Adam Aderman, 1st year PhD in History, Manchester Metropolitan University

The etymology of the term ‘Classics’, as derived from the Latin classicus (“pertaining to the highest class of citizen”), highlights the association of the subject with the elite. In order to ensure that the discipline remains both relevant and accessible, I think we ought to consider whether we can, or should, reframe Classics as the study of the ancient world, in which Greece and Rome are not the sole players. The dichotomy between the linguistic focus of Classics and the interdisciplinary approach of Classical Studies is not always clear from the broad manner in which these courses are presented by higher education institutions, particularly to those with no prior knowledge of the discipline. The University of Edinburgh, for example, offers Classics as “the study of the languages and literatures of the ancient Greeks and Romans” whilst offering Classical Studies and Ancient History as separate degrees which both posit the Graeco-Roman world at the centre of them. Perhaps Classical Language and Literature – or, better yet, Ancient Language and Literature which offers some study of other ancient languages – as opposed to simply ‘Classics’ would better reflect the differentiation. If we’re going to fully reclaim Classics as a pursuit not just of the “highest class of citizen” but of anyone interested in the ancient world, semantic changes may help that and a push towards more global historical study.

Tristan Craig, 2nd year MA (Hons) Ancient and Medieval History


2. How do we make Classics relevant in a 21st-century high school classroom?

Relevancy to students in the classroom is probably Classics’ biggest academic issue and might be why it is on the decline. This is where Classics must meet current educational standards of Social Studies as an educational content. In Missouri (where I am from), there is an emphasis on learning skills through history lessons and concepts. Skills-based learning rather than rote learning is replacing Social Studies teaching methods; Classics needs to do the same, but how? The best option is to seek outside aid (outside the realm of Classics) of professional development from a Curriculum and Instruction expert. A more detailed possibility is teaching through themes and skills, which would be a good way to educate students. With that, students must be made aware of the relevancy to these themes or skills. Often pop culture is the best relevant connection; TV shows and movies are almost always being made set in a classical setting. I would argue most students have heard of The Iliad or of Julius Caesar in one way or another through some pop culture reference; these ancient topics are still clearly relevant to today, but students just need to be made aware of these relevancies.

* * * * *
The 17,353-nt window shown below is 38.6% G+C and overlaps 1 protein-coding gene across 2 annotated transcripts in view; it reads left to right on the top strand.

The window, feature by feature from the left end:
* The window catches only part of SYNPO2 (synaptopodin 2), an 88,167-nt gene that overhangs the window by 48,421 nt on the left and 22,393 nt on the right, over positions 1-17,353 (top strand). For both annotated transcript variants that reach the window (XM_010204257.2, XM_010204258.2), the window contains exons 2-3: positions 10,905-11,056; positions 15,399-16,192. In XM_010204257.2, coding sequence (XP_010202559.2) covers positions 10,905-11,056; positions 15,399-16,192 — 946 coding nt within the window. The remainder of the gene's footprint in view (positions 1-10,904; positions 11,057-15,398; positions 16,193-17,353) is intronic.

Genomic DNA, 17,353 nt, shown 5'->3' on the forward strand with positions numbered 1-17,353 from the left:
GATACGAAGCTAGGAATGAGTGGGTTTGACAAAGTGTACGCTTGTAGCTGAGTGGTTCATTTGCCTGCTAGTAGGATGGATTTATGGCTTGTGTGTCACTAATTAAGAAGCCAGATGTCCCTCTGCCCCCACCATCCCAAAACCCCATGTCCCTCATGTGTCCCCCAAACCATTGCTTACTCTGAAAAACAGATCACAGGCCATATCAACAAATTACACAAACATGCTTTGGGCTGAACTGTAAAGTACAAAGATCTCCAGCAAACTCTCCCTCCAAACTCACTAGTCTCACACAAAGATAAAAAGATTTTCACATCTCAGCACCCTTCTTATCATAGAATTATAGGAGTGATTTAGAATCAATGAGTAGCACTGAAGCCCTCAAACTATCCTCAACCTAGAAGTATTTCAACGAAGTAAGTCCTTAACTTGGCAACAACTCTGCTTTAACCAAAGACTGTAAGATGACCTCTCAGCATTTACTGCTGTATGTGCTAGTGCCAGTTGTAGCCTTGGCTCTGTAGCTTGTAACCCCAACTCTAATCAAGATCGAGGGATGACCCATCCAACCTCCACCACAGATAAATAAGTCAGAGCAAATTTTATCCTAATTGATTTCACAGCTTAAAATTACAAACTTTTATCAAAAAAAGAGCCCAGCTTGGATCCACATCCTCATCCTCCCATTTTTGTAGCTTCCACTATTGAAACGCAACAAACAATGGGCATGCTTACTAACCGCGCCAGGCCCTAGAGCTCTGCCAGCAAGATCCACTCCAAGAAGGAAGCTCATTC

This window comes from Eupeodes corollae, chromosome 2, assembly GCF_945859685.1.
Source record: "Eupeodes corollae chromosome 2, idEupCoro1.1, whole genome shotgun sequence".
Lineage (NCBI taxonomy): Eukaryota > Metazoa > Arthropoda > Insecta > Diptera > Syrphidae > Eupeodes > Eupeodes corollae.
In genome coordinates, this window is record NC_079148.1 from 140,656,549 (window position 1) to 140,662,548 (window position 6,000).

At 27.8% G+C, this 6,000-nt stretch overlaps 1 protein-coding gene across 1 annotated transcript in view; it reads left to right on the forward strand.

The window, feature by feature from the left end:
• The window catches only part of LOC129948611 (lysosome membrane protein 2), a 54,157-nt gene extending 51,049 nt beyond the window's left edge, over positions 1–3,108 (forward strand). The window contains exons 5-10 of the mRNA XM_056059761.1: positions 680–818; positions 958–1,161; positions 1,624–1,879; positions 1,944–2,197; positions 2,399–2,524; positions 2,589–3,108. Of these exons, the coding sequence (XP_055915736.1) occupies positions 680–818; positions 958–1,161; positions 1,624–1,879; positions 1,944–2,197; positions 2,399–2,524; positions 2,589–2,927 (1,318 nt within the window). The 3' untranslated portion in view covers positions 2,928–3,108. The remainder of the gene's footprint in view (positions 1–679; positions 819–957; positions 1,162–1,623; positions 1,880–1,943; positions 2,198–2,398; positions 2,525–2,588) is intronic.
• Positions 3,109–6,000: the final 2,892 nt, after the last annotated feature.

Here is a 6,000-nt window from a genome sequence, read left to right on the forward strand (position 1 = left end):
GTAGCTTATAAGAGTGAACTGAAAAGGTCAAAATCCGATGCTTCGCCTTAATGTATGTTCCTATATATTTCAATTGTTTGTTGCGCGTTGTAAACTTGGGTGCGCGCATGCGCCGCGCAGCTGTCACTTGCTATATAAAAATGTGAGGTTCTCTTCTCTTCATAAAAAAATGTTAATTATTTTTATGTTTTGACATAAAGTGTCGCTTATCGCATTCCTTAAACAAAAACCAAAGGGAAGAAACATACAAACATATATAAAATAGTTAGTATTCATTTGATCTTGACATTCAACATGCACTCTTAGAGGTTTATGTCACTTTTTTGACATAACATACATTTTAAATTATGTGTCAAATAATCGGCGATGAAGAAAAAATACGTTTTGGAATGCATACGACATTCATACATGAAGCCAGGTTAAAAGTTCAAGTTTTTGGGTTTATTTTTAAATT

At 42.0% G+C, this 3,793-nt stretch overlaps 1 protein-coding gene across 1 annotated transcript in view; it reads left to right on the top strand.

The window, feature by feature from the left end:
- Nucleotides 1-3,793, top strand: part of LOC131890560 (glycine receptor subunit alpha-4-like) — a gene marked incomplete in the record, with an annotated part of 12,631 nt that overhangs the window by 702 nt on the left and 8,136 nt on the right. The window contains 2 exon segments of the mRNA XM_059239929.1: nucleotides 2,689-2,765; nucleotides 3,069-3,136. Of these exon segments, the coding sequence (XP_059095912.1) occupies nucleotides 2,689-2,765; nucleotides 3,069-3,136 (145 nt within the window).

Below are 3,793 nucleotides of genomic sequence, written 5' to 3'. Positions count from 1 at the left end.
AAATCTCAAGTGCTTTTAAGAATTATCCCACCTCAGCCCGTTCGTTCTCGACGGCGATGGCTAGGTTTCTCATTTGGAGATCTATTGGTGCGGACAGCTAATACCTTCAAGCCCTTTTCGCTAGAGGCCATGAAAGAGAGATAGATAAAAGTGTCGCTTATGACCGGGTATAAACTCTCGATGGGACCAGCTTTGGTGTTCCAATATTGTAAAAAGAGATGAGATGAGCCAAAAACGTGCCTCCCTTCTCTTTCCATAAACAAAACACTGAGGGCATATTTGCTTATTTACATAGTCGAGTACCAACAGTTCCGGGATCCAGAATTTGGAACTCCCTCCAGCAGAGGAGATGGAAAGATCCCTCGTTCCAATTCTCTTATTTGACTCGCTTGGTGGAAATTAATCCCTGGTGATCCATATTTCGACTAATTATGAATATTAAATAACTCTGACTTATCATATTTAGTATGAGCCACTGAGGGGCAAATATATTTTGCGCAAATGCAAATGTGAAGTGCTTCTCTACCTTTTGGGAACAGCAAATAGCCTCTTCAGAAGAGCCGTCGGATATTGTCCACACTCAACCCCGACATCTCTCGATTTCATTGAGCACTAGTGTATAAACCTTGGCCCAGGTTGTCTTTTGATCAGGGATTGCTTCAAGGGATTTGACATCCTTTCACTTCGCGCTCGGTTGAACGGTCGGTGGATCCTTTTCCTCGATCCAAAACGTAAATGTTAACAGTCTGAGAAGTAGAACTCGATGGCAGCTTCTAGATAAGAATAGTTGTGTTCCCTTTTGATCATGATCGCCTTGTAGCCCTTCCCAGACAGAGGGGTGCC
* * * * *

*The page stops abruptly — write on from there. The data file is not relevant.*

Adam Aderman

I believe Classics will always be of interest to people no matter their age. But the current methods we employ to teach students about the ancient world sadly aren’t doing a great job of motivating them to take it up as a professional discipline. We need to find a way to integrate modern technology and ancient source materials to make them more engaging and educational for classrooms. My company The Ozymandias Project, strongly believes that Archaeogaming, a new sub field of archaeology, is a key element of making the ancient world more accessible and engaging for students. We have partnered with the Save Ancient Studies Alliance, a non-profit organization dedicated to saving the ancient studies, to introduce schools to a game-based learning model. Archaeogaming combines the methods of archaeological discovery with the synthetic world of video games to allow players to learn about the past while exploring digital re-creations of the ancient world. Other forms of digital media including films, TV, podcasts, and interviews should be integrated into curriculum as well. The Ozymandias Project Podcast creates conversations about the ancient world through contemporary storytelling. Bridging the gap between the past and present through popular digital engagement is how we modernize and create sustained interest in our discipline.